Welcome back. This is going to be a long one, because I’m pushing through to the end, come hell or high water.
You’ve read along this far, and I know what you’re thinking: “So, Mister New-Media-Buzzword-Smartass, that’s all very interesting, but how do we make the leap? Pop quiz, hotshot: What do we do? WHAT. DO. WE. DO.” (Or something like that, anyway. I’m a bit fuzzy on the specifics.)
Short answer: You keep doing what you already do: Design worlds. You just expand how you present them.
That’s what it all melts down to. Now let’s talk details.
Tear Up The Rulebook
Think of the current standard for presentation of an RPG. The Big-Ass Rulebook (BAR). Most games are published this way, in some fashion — whether it’s a softcover BAR, a hardcover BAR, a multi-book set of BARs, or the recent return to the boxed format (where the components could be compiled into a BAR). As conventional wisdom has it, the BAR is divided into “Crunch” (the rules) and “Fluff” (the setting material).
So here’s the thing: take out the Fluff, and concentrate on developing that. That’s your central content, which you will then leverage through various other formats. The Crunch? The crunch becomes the RPG — one of the formats you release. Going with examples provided by Trent Reznor and various Webcomics folks (that I linked to yesterday), I’d recommend making the RPG available free as a PDF download, with upgrade options for sale (softcover, hardcover, limited hardcover, limited hardcover + extras, limited hardcover + extras with design commentary, etc.).
But the main thrust of your work will be to develop your property — the material that has been labeled with the dismissive title “Fluff.” The fictional world is your centerpiece — the core of your property, and everything else you do will orbit around it. Everything you release will be a method for a consumer to interface with your world, whether actively or passively. The goal here is to create fans. Give them as many paths as possible, with all paths leading to the center — the world you’ve developed.
Now, let’s talk about those paths.
The first step for your property should be a centralized, branded website. I don’t mean branded for your company — I mean branded for the property. Don’t half-ass this. “www.YourCompany.com/NewTransmediaHotness” is worthless to you. Go for “www.NewTransmediaHotness.com.” The goal here is to build the brand of the property, not your company. Let’s put it this way — Trekkies are fans of Star Trek. They’re not fans of Desilu, Paramount, or any of the other companies responsible for its production. If you establish a track record of good stuff, branding for the company will follow — but that branding is only valuable in its ability to bootstrap the launch of further properties (as an example, witness the track record of Mutant Enemy, Joss Whedon’s production company, which fairly successfully imports its fans into every new project).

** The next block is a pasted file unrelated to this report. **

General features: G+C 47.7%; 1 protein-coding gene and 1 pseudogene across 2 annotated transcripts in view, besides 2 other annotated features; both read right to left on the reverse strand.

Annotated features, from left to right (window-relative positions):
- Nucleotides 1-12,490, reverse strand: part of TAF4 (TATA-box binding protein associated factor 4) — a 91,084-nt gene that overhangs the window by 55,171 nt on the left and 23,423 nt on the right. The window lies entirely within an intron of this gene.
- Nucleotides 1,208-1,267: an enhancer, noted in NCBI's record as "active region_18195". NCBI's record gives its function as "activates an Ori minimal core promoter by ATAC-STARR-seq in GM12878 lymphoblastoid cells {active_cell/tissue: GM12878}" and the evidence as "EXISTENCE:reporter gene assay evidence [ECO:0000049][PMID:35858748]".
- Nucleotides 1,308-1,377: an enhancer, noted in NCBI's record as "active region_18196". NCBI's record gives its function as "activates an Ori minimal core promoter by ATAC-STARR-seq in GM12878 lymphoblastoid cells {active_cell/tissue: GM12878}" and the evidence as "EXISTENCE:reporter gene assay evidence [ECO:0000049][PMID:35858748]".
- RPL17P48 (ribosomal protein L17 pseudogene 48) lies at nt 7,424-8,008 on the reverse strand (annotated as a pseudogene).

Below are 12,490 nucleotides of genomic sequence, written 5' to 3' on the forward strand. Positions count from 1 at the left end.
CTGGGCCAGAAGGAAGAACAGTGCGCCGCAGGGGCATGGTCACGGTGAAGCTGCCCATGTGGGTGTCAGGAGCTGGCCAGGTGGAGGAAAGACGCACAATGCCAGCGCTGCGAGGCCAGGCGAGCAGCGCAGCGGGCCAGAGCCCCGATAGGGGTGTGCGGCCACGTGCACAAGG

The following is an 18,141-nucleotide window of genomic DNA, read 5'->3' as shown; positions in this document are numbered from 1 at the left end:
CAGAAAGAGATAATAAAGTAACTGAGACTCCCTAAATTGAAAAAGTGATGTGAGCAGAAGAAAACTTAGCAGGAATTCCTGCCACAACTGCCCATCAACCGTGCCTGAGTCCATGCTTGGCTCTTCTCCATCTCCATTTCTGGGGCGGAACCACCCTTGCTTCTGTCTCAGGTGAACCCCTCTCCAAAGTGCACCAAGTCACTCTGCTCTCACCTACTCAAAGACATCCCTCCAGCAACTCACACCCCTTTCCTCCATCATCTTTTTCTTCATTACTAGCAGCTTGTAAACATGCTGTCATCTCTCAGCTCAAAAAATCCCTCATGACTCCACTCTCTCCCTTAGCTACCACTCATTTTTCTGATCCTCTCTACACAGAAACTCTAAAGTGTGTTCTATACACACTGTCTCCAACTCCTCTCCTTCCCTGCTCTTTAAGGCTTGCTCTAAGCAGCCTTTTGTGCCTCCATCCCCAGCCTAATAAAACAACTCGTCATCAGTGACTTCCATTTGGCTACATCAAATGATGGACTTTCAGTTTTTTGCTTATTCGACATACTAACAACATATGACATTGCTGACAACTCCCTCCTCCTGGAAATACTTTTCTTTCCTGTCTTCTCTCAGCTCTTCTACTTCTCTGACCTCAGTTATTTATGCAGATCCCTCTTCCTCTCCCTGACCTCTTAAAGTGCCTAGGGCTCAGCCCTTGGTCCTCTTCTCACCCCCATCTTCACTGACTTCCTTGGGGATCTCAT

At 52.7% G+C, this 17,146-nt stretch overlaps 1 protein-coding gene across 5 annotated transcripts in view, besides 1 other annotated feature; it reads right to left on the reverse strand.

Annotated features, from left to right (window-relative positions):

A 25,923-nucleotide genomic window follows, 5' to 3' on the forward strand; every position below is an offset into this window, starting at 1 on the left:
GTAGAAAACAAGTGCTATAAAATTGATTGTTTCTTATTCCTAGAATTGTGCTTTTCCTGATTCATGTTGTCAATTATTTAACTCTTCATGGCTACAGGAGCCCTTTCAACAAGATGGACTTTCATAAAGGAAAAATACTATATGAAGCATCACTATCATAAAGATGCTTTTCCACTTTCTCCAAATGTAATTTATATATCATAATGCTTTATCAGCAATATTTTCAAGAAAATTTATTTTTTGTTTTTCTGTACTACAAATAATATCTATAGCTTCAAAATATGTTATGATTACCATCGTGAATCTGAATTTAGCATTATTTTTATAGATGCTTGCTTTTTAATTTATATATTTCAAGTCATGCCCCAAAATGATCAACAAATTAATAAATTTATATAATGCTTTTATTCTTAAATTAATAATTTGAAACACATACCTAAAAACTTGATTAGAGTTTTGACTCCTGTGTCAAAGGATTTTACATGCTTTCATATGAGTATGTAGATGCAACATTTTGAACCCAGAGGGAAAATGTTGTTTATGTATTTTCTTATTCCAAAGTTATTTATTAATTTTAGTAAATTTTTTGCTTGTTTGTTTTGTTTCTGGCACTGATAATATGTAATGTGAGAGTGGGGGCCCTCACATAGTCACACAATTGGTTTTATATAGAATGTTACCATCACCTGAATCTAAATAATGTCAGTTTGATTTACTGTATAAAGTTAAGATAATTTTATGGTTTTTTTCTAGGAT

This website should be regularly updated — new material, behind-the-scenes looks, commentary, links to various social media extensions, forums for your fans, etc. Most importantly, there should be membership sign-up. Not only does this give you a mailing list, and hard numbers for advertisers (should you choose to put advertising on your site), but it is a wonderful way to start building the sense of tribe that is critical to fandom.
The membership should have perks — participation in the site forum is only the most basic. Exclusive content is better. In addition,you should have levels of membership, ranging from free to various tiers of paid membership — each with their own unique perks. This concept is something that was suggested to me during a talk I had with Michael “Burnie” Burns (of Red vs Blue) at SXSW. He pointed out that they introduced a sponsorship level of membership at their site, $10 for 6 months, and that it was a major source of income for them. Fandom is membership — fans like being on the inside, so give them a way to do so, and they’ll take you up on it.